Taking Payments on Your Own in 2020

Posted by Matt Birchler
— 4 min read

I know we’ve moved on since WWDC, but I wanted to keep talking about taking payments for your software outside the App Store, and how I think many people have an unfair view of making payments through anyone not named Apple as some sort of security nightmare.

A few weeks ago I wrote about some of the business and technical reasons a merchant may want to handle their own payments and not let Apple do it for them. Today I wanted to dig into what the experience is like for merchants when they decide to do their own payment processing in 2020.

Offloading the Risk

Payment processing is a tricky thing and it’s very technically complex. However, that’s why companies like NMI, Stripe, PayPal, and the rest exist: we let merchants focus on running their business as we take on most of the complexity and risk of processing payments. Major retailers may work directly with a payment platform (First Data, TSYS, etc.) to process payments, but the vast majority will go through a “payment gateway” that simplifies the process and reduces the risk for the merchant. For example, NMI (where I work) integrates to over 100 payment platforms, and we have a unified API and UI for working with each one. You don’t need to know anything about TSYS’s spec to run payments through them, you just need to know ours. If you want to switch to First Data tomorrow, that’s fine, you don’t need to change your workflow.

Risk is another factor, and it’s a big driver of innovation in the payments space right now. Merchants want to make it as easy as possible for customers to pay them, and in 2020 basically no merchant ever wants to have your unencrypted card data touch their environment. Thankfully, nowadays there are plenty of “SAQ-A compliant” solutions out there that allow merchants to deliver their customers good, reliable checkout experiences, in ways that make it so that the merchant never even knows what your card number or CVV even are.

How Do You Get This Card Info Securely?

There are tools out there like Collect.js and Stripe Elements that let merchants insert text fields on their website that look like they’re part of the merchant’s site, can be tabbed through as if they were on the merchant’s site, but in fact they are very much not on the merchant’s site.

For example, here’s a test page I have set up today that uses my company’s Collect.js solution.

There’s no way for you to tell from the screenshot, but the ccnumber, ccexp, and cvv fields on this page are all iframes that are sitting inline on this page to look like the rest of the form. The point of these is that due to the way iframes work across domains, the merchant’s website has zero access to what’s going on in those fields. The tool can send callbacks to the merchant site to tell them that the field is filled out and is valid or invalid, but it will never make it so the merchant can see the card data. This gives merchants the ability to completely control the user flow through their onboarding process, all while offloading the risk of handling the card data themselves.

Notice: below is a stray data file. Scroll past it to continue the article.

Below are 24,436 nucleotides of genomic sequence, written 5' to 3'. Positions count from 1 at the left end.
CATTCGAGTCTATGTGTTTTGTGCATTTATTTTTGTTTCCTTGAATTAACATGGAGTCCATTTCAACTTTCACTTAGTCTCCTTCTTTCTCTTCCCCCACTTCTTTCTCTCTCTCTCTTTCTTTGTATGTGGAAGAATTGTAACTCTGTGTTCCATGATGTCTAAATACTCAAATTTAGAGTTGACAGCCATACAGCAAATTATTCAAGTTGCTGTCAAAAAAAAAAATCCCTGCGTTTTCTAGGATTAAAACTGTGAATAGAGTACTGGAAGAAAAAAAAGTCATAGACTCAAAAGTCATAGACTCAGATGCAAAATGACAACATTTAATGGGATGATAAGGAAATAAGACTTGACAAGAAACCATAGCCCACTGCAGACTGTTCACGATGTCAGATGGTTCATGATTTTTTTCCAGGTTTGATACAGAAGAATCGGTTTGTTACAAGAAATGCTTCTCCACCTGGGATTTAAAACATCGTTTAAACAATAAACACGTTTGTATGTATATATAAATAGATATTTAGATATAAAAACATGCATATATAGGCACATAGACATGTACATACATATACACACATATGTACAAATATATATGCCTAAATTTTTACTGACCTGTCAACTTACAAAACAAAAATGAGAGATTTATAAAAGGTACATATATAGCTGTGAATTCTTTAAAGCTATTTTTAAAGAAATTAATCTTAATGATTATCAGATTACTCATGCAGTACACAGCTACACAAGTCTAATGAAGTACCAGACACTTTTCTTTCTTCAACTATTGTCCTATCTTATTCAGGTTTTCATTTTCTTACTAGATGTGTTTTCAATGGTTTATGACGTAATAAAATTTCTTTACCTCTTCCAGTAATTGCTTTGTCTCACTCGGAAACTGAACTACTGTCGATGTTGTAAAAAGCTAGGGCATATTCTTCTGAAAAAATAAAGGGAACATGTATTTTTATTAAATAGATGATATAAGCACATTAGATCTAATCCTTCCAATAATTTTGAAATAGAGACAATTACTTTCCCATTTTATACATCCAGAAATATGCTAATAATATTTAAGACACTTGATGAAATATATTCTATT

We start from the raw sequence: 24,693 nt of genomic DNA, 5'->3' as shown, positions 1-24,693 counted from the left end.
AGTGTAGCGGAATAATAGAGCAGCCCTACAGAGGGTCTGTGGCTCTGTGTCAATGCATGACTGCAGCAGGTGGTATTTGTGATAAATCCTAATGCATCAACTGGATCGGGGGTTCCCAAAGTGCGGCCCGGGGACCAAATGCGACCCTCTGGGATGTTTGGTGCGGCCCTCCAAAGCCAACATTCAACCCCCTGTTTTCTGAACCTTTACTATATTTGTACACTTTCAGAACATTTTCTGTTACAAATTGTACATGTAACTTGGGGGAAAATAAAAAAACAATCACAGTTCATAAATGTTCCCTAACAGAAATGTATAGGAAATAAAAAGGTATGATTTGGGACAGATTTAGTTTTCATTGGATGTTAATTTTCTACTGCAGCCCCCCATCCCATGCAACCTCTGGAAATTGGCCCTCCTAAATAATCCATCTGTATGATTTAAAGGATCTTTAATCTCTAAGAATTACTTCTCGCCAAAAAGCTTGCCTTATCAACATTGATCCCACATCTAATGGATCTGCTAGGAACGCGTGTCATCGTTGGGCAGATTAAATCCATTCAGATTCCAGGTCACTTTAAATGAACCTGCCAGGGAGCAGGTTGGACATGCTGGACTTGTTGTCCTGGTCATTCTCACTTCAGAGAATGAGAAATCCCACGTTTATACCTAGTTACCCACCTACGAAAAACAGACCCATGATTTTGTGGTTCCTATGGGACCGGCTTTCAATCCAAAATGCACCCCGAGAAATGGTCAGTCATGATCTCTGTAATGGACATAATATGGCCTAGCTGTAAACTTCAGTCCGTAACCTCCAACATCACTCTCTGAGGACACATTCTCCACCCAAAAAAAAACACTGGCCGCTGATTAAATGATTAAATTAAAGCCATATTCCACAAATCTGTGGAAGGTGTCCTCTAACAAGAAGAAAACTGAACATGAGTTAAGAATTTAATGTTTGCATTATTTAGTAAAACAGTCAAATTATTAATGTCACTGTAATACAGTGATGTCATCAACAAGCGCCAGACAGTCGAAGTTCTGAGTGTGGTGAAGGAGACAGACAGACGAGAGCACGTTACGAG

Another option is to do a full redirect to a hosted payment page managed by your payment provider. You likely know what these look like, as you’ve likely visited a site selling through one of these options yourself. Tapbots uses Stripe for selling Tweetbot for Mac licenses, but there are other options from NMI, PayPal, Amazon, Braintree, etc. These options take control away from the merchant, but they also simplify the integration since they are offloading the UI, UX, and payments API work to the platform. not to mention the customer may see the name of a company they know/trust in the URL and be more comfortable entering their payment details.

After the Purchase

But it's after the initial payment that things get really nice for the merchant. Let's say I have a Mac app someone bought a few minutes ago, they made a mistake, and they contacted me to get a refund. This is what I would do in my UI to issue a refund to them if I was handling the payment myself:

If I was selling through the App Store then I would have to tell the user to ask Apple for a refund and hope that Apple allows it. I'm just not able to take care of my customer as quickly as I could if I controlled the payments more directly.

And this goes for everything after the intial purchase as well. I get dedicated UIs and APIs for accessing my customer list, transaction history, recurring summaries, and more. I can use webhooks to get real-time alerts when things happen on my account, and I can control how my customers in my payment gateway sync up with my list of customers I maintain in a CRM or something like that. You get some of this in the App Store, sure, but it's not nearly as much and is far more limited in scope.


You may like this as a customer since it makes it harder for merchants to reach out to you with promotions, but the downsides are that it can be harder for the merchant to run their business and stay in business in the first place. I'm all for user privacy as well, but we have to consider the challenges things like the App Store present to merchants who are trying to do the right thing as well.

My point in writing these last couple articles is to point out that while there are definite benefits to merchants and customers with selling through the App Store, there are also costs to that system, and I wanted to share a peek into what merchants have access to these days.